... by Daniel Goleman. It talks about how lacking empathy creates negative situations - and describes it from the ground-up. From the way the brain is structured and how empathy and emotion are linked, to the way it affects communication with co-workers, spouses, and possible disagreements that follow. It details examples of the extremes, where armed robbers, sociopaths, and child molesters are the epitomy of those that lack empathy and emotion, and how that is the pre-cursor to their behaviour. It also talks about how a parent may interact with their child, and that lacking empathy in the early stages of life can lead to issues later.

I'm half-way through and its definitely worth a read. Ironically, it could be classed as one of those books from the apparently "evil" self-help movement.

Comment: Re:This is not true (Score 1) 264

by onenil (#32189800) Attached to: Microsoft's Free, Online Version of Office To Premiere This Week

I don't agree with your comparison with PDF renderers. The key difference here is most PDF software is just what you mentioned - rendering. Adobe don't need to worry (much) about creating PDFs, because most people use Word processors to do that. All they need to worry about is a bit of translation (sometimes from another spec they own - PostScript), and the rendering side. This makes for a far easier world to keep everyone ticking along with new functionality. To me, PDFs are a secondary document spec - great for rendering, but of no value to the creation and development of documents, and this is reflected by the number of word processors you see out there that actively store documents natively as PDF.

I also believe, in contrast to your assertion, that Office document specs are transitory. They have an (albeit, slower) evolution process due to the evolution of the Office productivity tools used to maintain them.

As an example, if you take a look at the user interface changes implemented in Office 2007, regardless of what you think about the ribbon, you'll notice a proportionally higher emphasis (quantified by screen real estate) on tools that define documents.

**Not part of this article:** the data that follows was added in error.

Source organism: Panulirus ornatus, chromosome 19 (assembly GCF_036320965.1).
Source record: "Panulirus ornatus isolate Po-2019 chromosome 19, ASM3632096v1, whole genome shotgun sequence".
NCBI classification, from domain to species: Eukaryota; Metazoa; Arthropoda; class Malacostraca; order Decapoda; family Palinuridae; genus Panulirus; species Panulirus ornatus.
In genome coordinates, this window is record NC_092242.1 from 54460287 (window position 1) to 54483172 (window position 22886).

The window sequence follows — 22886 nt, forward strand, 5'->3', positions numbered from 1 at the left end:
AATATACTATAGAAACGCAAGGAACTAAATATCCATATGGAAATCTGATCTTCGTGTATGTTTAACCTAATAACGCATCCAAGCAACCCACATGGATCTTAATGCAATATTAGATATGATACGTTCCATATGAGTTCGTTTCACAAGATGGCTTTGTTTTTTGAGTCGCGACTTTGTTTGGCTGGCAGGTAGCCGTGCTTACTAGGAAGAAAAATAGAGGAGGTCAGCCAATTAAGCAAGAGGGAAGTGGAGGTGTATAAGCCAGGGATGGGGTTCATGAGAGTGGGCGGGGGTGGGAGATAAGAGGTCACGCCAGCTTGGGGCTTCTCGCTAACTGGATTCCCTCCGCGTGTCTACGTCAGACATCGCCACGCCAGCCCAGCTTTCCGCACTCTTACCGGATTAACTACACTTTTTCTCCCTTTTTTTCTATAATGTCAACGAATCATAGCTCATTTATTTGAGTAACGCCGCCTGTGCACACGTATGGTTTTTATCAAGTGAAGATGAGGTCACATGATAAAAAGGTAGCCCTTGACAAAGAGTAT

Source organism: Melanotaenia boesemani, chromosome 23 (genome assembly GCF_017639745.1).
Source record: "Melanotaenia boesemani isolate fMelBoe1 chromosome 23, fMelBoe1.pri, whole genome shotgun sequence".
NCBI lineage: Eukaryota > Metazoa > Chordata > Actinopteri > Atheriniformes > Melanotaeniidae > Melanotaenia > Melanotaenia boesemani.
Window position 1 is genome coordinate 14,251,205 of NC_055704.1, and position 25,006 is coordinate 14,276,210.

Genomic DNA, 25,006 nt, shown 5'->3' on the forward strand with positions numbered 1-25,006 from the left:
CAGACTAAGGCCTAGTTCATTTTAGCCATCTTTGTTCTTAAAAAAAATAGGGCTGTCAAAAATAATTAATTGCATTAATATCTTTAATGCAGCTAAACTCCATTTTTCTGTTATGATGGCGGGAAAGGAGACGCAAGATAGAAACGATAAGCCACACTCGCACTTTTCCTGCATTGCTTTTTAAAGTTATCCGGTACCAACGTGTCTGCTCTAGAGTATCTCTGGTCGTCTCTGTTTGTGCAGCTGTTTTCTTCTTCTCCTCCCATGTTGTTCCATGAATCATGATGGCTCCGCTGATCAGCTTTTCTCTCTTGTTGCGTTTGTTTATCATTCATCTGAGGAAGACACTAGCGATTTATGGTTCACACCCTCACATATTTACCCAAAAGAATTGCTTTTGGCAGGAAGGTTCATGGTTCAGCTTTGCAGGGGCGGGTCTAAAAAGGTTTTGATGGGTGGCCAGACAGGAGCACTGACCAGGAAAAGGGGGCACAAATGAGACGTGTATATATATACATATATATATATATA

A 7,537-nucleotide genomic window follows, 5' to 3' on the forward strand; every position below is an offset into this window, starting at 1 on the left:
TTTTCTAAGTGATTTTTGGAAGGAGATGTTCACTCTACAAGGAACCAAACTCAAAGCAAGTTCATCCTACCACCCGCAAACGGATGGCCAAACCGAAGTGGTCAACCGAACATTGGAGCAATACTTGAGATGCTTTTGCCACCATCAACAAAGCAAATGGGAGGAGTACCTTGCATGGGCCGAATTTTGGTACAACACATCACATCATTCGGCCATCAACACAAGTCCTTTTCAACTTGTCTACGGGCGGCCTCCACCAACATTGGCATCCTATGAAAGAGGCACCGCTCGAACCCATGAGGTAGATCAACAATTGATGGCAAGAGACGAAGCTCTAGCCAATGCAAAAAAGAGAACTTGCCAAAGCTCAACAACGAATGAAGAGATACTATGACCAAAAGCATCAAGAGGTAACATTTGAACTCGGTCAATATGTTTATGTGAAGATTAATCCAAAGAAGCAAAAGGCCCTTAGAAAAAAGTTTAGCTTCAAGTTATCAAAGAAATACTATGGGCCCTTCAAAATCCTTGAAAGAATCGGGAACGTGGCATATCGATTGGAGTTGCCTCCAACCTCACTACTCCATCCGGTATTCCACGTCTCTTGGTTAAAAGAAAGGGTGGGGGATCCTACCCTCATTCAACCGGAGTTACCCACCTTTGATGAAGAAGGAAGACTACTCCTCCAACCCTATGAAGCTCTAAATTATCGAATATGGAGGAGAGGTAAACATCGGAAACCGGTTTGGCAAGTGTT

Prior to Office 2007, and in fact in most competing, current, 'mainstream' versions of word processing tools (e.g. Open Office), UIs pushed people towards creating non semantic documents. You want more emphasis on a heading? Up the font-size, and bold the font-face. With MS Office 2007, the UI not only gives you a whole bunch of styles, but shows you what they look like so you are more likely to choose them to obtain the effect that you want. This - to me - was a real coup for Office.

The document format they use has evolved with the product. Do a bit of research, here on slashdot even, and you'll find out / be reminded that the .DOC format is legacy from the old Word 6 days, where changes to documents were actually appended to the bottom of the file in some case, so that time to render documents ready for editing was kept efficient (this was back when 486's running Windows 3.1 was the norm). Microsoft made a huge leap that began in Office 2003 and culminated to something really helpful in Office 2007.

I'm from a web development background, and I understand the need to create semantic-rich documents regardless of the medium in which they're published. With 2007, the docs suddenly become far easier to maintain in the long-run.

I saw the change Microsoft made with this particular component of Office's UI as being a genuinely good thing for the future of document management. And its my belief that until other office products come up to speed with this, they'll continue to remain where they are in terms of marketshare, or possibly go backwards.

What Microsoft did with Word 2007 is update the document standard profoundly. Now you can argue against their non-Free attitude all you like. But, purely from a non-political, technical standing, the OOXML spec is much more Open than their previous document formats (e.g. .DOC), and they are much better than where they were.